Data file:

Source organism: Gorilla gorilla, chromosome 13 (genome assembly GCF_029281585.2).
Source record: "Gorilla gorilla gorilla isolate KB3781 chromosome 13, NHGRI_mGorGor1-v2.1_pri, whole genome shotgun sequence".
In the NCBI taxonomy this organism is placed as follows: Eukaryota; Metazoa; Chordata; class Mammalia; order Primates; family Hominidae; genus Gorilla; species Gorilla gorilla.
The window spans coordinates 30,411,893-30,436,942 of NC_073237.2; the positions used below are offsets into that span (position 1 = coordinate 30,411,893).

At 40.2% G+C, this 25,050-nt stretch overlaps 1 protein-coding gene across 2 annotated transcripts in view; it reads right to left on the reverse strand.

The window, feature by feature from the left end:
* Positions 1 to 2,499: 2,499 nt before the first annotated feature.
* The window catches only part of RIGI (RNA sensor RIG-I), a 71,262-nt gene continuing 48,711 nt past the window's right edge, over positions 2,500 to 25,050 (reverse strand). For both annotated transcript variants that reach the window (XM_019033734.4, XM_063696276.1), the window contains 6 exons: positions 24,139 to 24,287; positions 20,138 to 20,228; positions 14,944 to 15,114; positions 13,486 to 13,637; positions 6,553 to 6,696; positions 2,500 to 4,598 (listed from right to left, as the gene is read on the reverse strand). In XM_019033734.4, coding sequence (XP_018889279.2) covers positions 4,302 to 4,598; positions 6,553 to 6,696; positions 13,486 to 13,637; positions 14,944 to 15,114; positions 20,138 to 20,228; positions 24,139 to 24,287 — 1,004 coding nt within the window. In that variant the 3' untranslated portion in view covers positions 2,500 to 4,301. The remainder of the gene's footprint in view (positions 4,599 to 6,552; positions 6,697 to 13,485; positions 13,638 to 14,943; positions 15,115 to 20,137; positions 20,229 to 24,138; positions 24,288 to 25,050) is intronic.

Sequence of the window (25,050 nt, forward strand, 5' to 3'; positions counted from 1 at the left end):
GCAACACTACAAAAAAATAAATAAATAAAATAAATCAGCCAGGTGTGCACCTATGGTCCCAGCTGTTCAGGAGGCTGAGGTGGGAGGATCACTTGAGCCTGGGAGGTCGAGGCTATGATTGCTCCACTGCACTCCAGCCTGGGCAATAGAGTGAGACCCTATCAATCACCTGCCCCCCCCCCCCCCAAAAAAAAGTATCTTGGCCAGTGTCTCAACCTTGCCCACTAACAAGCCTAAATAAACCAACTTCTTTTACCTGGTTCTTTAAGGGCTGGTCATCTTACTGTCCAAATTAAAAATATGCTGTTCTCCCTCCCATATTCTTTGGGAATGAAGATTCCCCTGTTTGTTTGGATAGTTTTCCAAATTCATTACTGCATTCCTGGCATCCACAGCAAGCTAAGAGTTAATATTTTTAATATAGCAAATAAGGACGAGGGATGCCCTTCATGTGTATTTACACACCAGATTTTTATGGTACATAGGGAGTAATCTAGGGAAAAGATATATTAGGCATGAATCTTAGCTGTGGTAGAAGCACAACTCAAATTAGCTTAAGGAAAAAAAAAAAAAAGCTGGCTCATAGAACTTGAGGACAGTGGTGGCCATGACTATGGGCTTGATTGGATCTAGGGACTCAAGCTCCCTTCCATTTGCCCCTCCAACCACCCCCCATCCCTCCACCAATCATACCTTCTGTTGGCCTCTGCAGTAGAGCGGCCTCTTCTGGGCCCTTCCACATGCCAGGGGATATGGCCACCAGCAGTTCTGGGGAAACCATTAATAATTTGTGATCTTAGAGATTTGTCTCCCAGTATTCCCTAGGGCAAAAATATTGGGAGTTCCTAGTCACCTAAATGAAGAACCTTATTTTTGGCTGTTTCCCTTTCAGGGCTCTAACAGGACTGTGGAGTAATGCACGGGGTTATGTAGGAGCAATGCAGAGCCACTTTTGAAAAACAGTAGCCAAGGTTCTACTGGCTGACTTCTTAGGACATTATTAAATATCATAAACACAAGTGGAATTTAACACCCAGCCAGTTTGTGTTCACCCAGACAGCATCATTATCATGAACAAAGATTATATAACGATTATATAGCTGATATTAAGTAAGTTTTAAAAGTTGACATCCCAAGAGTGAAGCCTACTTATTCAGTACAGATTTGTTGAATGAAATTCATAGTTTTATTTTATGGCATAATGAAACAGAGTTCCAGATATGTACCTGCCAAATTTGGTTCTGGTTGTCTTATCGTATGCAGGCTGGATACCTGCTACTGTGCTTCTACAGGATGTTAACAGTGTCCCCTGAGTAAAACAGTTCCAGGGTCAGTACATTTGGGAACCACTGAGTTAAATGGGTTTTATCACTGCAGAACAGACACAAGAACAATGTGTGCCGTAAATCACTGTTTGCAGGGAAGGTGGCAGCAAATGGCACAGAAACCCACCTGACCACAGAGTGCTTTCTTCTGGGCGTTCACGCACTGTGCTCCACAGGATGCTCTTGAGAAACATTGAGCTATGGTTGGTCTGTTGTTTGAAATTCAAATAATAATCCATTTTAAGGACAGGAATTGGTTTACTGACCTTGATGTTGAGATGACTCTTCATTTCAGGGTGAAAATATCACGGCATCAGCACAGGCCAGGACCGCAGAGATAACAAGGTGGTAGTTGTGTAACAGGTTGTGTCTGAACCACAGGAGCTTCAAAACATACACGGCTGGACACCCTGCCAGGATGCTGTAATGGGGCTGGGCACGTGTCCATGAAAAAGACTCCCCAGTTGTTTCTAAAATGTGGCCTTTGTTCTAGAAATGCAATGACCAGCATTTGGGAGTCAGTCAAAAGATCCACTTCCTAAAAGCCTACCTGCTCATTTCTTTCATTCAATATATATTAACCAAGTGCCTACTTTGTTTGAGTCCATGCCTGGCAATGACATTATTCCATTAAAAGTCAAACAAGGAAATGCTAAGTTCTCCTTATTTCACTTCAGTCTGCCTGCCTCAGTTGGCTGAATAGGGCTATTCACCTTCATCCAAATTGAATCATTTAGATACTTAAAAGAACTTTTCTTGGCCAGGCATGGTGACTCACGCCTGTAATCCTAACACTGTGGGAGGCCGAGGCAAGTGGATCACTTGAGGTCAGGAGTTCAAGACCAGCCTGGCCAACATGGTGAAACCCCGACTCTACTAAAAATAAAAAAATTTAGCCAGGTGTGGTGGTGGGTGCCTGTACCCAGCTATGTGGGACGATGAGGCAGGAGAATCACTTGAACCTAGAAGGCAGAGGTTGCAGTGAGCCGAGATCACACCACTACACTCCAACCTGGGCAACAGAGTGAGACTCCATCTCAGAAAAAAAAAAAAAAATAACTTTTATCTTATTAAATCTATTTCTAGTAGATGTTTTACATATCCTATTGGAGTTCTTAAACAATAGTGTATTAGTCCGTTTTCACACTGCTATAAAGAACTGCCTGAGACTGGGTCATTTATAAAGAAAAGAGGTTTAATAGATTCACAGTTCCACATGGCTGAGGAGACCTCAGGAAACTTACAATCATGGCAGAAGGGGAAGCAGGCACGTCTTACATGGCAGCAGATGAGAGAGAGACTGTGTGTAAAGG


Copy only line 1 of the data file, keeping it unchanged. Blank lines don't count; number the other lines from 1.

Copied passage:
Source organism: Gorilla gorilla, chromosome 13 (genome assembly GCF_029281585.2).